About a month ago, I woke myself up screaming:
¡Váyase de mi cuarto! ¡Váyase de mi cuarto! (Get out of my room!)
I lay awake on my back for a few bleary…. moments, allowing my dream world to ebb away and the reality of my room to sink in. A strange man was not trying to enter into my room, as I had been dreaming. I could feel the hard springs of my mattress beneath me, the overwhelming darkness around me, the full silence after someone has yelled into the night lingering in the air. I breathed a sigh of relief. I was alone and safe in my bed. I rolled over and went back to sleep.
The next day, I talked to my host mom over coffee at the kitchen table. “I heard you screaming last night,” she said. “What happened?” I grimaced inwardly, wondering at the best way to explain my unconscious actions and conscious feelings. “The most difficult thing about living here, for me, ” I began, “is machismo.” I am not used to a culture that accepts such blatant harassment of women. I still have not adjusted to receiving catcalls, in English and in Spanish, about my appearance and my body every time I leave my house to go anywhere. I have tried to learn how to put on a mask of passivity, to protect myself against the feelings of anger and fear with every comment. Despite my efforts, the damaging effects of living in a machista culture still manifest when I am sleeping.
I have come to accept that dealing with catcalls will be my constant battle during my time in Nicaragua. I have experimented with all kinds of responses to try to find what feels and works best for me to accept and at least feel at peace with the situation. I have made silly faces at harassers, sneered, pretended to vomit, shouted, snarled. None of these consistently leaves me feeling good. Maybe it’s nice to express the anger I feel at the time, but it doesn’t lead to feelings of satisfaction or peace. In addition to a variety of responses, I find it helps to talk to friends about my experiences. The advice of Nicaraguan women is always to learn to ignore it. My best friend here, Martha, recently told me a saying: Cada mañana antes de salir me unto aceite para que todo lo que me digan para ofenderme se me resale (Every morning before I leave I put oil on myself so that everything people say to offend me rolls off). “You have to learn to be strong in Nicaragua and not let people’s words affect you,” she tells me. I know Martha has my best interests in mind and just wants me to feel happy, but I want to insist on being angry: street harassment leads to violence! If men feel entitled to objectify women, they will then feel entitled to physically harm them, because women are no longer humans when they are seen as objects. I am not an object. I am not a thing. I am a PERSON and as a human I deserve respect, as do all women in Nicaragua and the world.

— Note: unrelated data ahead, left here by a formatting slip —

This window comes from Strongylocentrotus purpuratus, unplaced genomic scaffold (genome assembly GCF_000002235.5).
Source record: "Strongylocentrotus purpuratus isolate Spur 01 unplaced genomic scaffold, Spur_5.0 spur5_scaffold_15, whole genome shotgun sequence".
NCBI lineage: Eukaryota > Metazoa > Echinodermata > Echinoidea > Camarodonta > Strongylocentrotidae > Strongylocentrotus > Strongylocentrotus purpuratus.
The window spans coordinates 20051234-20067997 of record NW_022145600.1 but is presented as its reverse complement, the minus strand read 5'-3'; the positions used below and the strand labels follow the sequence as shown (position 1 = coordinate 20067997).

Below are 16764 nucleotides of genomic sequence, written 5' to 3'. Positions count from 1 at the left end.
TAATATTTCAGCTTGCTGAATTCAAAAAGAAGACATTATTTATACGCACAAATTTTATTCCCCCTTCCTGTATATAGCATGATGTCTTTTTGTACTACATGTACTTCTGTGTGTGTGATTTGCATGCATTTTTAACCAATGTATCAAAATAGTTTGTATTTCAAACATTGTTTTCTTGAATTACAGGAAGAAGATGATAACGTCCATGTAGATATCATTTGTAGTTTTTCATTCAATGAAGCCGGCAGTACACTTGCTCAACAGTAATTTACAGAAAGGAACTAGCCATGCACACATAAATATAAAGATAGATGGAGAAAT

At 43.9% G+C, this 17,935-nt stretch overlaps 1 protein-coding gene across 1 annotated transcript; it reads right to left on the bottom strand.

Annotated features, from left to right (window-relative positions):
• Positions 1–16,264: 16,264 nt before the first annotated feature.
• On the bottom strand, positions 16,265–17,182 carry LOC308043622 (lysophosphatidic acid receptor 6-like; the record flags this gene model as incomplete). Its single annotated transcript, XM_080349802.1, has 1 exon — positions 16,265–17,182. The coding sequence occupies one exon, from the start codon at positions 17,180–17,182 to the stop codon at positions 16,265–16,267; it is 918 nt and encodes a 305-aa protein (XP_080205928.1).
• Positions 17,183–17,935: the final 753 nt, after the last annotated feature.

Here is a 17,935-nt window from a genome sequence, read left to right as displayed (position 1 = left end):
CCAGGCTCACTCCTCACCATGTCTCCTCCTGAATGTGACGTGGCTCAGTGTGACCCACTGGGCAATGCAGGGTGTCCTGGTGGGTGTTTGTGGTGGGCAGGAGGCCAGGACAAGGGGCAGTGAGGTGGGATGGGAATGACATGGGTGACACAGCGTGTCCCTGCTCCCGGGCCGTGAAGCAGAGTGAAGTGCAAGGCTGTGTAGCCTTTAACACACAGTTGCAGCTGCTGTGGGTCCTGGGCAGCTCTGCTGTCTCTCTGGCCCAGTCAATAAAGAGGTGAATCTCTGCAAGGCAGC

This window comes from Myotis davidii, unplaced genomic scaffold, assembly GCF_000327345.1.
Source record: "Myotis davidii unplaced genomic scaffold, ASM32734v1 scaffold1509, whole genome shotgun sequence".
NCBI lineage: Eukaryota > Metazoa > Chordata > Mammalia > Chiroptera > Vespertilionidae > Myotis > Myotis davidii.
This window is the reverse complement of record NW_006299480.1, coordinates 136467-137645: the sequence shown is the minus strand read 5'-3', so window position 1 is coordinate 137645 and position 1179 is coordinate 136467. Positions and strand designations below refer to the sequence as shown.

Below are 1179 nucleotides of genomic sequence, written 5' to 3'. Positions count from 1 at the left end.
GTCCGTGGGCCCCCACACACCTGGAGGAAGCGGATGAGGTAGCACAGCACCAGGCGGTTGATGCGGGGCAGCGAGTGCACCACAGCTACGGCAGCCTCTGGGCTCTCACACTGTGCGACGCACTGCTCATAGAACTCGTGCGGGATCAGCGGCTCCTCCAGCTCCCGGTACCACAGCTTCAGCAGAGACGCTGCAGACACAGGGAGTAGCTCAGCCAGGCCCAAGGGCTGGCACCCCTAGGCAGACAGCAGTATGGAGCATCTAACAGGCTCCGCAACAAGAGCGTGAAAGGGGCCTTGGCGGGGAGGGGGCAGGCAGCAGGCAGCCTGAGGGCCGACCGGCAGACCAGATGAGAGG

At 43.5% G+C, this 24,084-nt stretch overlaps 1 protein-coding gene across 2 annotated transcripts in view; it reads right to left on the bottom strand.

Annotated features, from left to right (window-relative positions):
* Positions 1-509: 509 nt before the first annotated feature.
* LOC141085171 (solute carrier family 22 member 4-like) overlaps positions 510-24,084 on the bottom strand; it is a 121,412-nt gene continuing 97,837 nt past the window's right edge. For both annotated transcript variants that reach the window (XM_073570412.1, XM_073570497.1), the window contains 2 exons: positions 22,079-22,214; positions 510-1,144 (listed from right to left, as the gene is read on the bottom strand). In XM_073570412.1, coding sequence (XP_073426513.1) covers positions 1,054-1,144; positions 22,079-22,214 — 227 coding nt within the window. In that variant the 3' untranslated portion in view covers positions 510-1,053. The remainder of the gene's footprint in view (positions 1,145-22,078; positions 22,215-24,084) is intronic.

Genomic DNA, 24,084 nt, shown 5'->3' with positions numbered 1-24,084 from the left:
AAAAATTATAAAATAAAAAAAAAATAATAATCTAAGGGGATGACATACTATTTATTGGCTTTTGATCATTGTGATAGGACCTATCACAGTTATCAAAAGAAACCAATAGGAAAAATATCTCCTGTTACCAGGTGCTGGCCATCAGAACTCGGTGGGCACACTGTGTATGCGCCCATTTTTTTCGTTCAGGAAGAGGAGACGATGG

I want to be clear that while street harassment appears much more rampant, in my perception, in Nicaragua, the objectification of women occurs all over the world. My sister is harassed by men when she goes running in one of the beautiful parks of Brooklyn. My friend endures catcalls while walking and working in London. We do not need reminding of the despicable comments regarding women made by President Trump. The widespread acceptance of such treatment towards women enrages me and makes me more impassioned than ever to fight back.
So what is the best way to respond? What is the best way to fight back? For me, my response depends entirely on the specific situation: whether the man is drunk, whether he is in a moving vehicle, how I happen to feel that day. A Returned Peace Corps Volunteer (RPCV), Alba, wrote an excellent guide to responding to street harassment, featured here on the GAD blog. Her recommendations serve well on a personal and day-to-day basis for any woman living in Nicaragua, and other places as well.
As far as the large-scale fight against machismo, the patriarchy, and the objectification of women goes, I am encouraged by the many different types of responses to street harassment. There is a fantastic Mexican Punk Rock band that shoots confetti guns at street harassers, while calling them out on the offense through powerful, angry song. Eleanor Gordon-Smith, an Australian reporter on the radio program This American Life recently took to the streets of Sydney to interview men about why they catcall, and attempted to explain to them why it can cause so much damage. My fellow Peace Corps Volunteers have addressed harassment here in Nicaragua on the radio and through ongoing discussions.
I am delighted by the responses of so many passionate and intelligent women (and men), but I also feel discouraged by how much of an impact it has on my mental health, without my even realizing it. But the only things to do is to carry on in my own personal little battle. While ignoring harassers does work most of the time, and even has a power in itself in not even acknowledging the perpetrator, sometimes I feel better to at least reply with: “leave me alone” or “don’t speak to me like that.” Most importantly, I want to raise awareness about the harmful impact harassment has on so many women and I want to continue participating in dialogue about it. We all just want to feel safe everywhere we walk in the world. Creepy men may still make it into my nightmares, but in my day dreams, I am fighting them all back.
– Maura Magistrali
Peace Corps Nicaragua Health 67
GAD Committee Member